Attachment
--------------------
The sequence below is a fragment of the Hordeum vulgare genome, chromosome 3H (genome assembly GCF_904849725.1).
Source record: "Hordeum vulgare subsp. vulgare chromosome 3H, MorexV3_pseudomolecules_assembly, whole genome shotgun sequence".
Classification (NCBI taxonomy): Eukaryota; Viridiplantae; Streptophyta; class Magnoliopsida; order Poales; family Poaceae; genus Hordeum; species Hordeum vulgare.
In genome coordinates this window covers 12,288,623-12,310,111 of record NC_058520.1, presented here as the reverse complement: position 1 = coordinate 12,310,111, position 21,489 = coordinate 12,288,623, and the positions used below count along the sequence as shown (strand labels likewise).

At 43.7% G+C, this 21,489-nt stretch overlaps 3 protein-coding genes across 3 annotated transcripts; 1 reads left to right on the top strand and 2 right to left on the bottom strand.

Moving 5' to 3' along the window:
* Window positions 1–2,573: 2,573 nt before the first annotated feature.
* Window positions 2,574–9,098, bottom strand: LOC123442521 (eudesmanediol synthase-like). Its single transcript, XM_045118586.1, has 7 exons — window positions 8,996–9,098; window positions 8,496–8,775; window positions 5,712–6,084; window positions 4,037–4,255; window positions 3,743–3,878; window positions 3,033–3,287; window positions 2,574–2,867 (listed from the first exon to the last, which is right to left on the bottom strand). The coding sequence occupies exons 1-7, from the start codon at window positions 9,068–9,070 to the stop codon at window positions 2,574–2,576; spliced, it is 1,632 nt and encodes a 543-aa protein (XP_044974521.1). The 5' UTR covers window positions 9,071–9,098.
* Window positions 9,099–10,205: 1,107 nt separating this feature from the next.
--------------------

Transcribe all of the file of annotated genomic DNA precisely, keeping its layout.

The sequence below is a fragment of the Hordeum vulgare genome, chromosome 3H (genome assembly GCF_904849725.1).
Source record: "Hordeum vulgare subsp. vulgare chromosome 3H, MorexV3_pseudomolecules_assembly, whole genome shotgun sequence".
Classification (NCBI taxonomy): Eukaryota; Viridiplantae; Streptophyta; class Magnoliopsida; order Poales; family Poaceae; genus Hordeum; species Hordeum vulgare.
In genome coordinates this window covers 12,288,623-12,310,111 of record NC_058520.1, presented here as the reverse complement: position 1 = coordinate 12,310,111, position 21,489 = coordinate 12,288,623, and the positions used below count along the sequence as shown (strand labels likewise).

At 43.7% G+C, this 21,489-nt stretch overlaps 3 protein-coding genes across 3 annotated transcripts; 1 reads left to right on the top strand and 2 right to left on the bottom strand.

Moving 5' to 3' along the window:
* Window positions 1–2,573: 2,573 nt before the first annotated feature.
* Window positions 2,574–9,098, bottom strand: LOC123442521 (eudesmanediol synthase-like). Its single transcript, XM_045118586.1, has 7 exons — window positions 8,996–9,098; window positions 8,496–8,775; window positions 5,712–6,084; window positions 4,037–4,255; window positions 3,743–3,878; window positions 3,033–3,287; window positions 2,574–2,867 (listed from the first exon to the last, which is right to left on the bottom strand). The coding sequence occupies exons 1-7, from the start codon at window positions 9,068–9,070 to the stop codon at window positions 2,574–2,576; spliced, it is 1,632 nt and encodes a 543-aa protein (XP_044974521.1). The 5' UTR covers window positions 9,071–9,098.
* Window positions 9,099–10,205: 1,107 nt separating this feature from the next.